Make sure chocolate doesn’t hurt children
- Canadians consume an average of 5.5 kg of chocolate per person each year, the equivalent of eating nearly 2,600 M&M’s.
- Approximately 95 percent of chocolate sold today is not certified to be free from the use of forced, child or trafficked labour.
- An estimated 1.8 million children work on cocoa-related activities in Cote d’Ivoire and Ghana. Some of these children are trafficked from Mali or Burkina Faso.
That may not be what you wanted to know about a favourite treat! Well, you can do something about it.
For the next year, World Vision’s Help Wanted: End Child Slavery campaign will focus on encouraging Canadian companies to commit to sourcing ethical cocoa for all of their products by 2020. Sadly, more than 2 million children are involved in cocoa farming and harvesting. Their work may involve:
- Carrying heavy loads and working in extreme heat.
- Using machetes to clear the land and harvest and open the pods, risking severe injuries to hands, arms and legs.
- Being exposed to harmful chemicals when preparing, applying or being near pesticides.
- Working very long hours with little pay, very poor nutrition and limited or no access to health care.
- Experiencing violence or abuse at the hands of employers or others in the industry.
To reduce the number of children working 3D (dirty, dangerous and degrading) jobs in the cocoa industry, it’s essential for corporations, governments, non-governmental organizations, farmers and individual consumers to act together. Making sure that every chocolate treat is made with ethical cocoa must be everyone’s goal.
The good news is that action is being taken to reach this goal.
- Several large chocolate companies such as Mars, Nestle, Fererro, and Lindt have said publicly that they will use only ethical cocoa by 2020 for all of their products.
- In Australia, our World Vision colleagues have been part of actions to ensure that well-known chocolate treats, such as the Cadbury Easter Egg (Australian version), are made from ethical cocoa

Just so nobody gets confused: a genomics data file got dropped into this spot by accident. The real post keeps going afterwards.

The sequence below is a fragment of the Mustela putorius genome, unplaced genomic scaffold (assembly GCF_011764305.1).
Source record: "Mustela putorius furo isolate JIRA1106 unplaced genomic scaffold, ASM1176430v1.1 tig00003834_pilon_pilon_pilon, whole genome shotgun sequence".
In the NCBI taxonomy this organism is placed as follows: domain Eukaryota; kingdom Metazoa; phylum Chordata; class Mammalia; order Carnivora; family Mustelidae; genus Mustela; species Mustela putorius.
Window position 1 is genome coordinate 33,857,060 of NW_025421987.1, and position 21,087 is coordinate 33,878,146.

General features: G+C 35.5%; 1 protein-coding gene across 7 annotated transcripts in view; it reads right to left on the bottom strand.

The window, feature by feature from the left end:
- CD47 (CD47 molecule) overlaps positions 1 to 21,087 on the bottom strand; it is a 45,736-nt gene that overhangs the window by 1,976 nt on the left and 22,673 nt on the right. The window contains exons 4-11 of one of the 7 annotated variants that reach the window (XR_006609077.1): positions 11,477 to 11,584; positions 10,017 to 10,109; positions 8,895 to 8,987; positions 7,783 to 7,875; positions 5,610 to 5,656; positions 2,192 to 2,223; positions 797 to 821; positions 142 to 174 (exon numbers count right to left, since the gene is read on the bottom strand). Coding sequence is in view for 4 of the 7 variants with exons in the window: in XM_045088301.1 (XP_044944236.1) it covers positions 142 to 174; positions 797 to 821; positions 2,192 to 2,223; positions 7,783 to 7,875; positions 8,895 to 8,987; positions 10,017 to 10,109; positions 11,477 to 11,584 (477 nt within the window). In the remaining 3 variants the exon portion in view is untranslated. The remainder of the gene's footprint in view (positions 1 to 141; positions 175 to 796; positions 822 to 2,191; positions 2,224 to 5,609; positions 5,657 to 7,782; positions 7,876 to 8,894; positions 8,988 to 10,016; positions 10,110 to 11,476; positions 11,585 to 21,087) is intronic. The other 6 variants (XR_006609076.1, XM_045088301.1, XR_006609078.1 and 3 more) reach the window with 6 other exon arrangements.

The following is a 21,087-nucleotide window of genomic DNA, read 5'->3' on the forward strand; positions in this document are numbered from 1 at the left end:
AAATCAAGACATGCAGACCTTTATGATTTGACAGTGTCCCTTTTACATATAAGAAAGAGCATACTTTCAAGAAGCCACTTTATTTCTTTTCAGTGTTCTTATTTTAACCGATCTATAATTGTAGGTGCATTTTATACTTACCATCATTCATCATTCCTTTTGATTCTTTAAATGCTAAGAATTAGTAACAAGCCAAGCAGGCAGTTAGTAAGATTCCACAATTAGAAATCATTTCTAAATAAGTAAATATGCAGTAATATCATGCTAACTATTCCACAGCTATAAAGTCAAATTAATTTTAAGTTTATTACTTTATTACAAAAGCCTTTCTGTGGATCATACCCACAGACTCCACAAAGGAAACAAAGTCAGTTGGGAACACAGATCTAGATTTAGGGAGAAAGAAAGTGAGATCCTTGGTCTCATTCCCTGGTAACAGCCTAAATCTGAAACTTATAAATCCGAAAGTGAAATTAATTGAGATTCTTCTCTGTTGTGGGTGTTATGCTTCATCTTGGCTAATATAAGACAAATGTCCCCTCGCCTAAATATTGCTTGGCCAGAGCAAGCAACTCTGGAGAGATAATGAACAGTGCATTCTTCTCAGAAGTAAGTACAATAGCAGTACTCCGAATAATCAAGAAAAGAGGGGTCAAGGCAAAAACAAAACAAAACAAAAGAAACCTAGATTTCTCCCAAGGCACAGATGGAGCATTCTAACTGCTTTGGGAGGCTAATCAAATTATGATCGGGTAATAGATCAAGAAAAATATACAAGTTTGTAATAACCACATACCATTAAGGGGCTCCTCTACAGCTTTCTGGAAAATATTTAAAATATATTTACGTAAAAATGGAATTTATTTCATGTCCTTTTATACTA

- World Vision Ghana has been part of activities led by Cadbury, along with other non-government organizations and the government of Ghana, to help children involved in unsafe work on cocoa farms and get the education and support they need to become healthy adults.
This is good news! But we need to get more consumers and companies on board to achieve the goal of ethical cocoa by 2020 – from the smallest local chocolatier to the biggest companies. World Vision will be communicating with Canadian chocolate manufacturers and importers to learn about what they are doing to reach this goal. Here are four actions you can take to be part of the solution to ending child slavery in the cocoa industry.
- Buy ethical cocoa products. Download this Good Chocolate Guide.
- There’s an APP FOR THAT! A Canadian group has created an app to help you find the best chocolate in town. Find out where to get the app and help add to it.
- Help us all learn more by being a researcher for us. WV head office is asking Canadian chocolate manufacturers like Ganong, Purdy’s and Laura Secord whether they source ethical cocoa for their products and if not now, when will they. We will share this information through a Canadian chocolate report card. You can be part of this work too by asking your local chocolatier whether they source ethical cocoa or leave this pamphlet behind for them to read and respond to.
- Find out more by reading this Cocoa and Child Labour Information Sheet.
- Encourage your family and friends to buy ethical cocoa.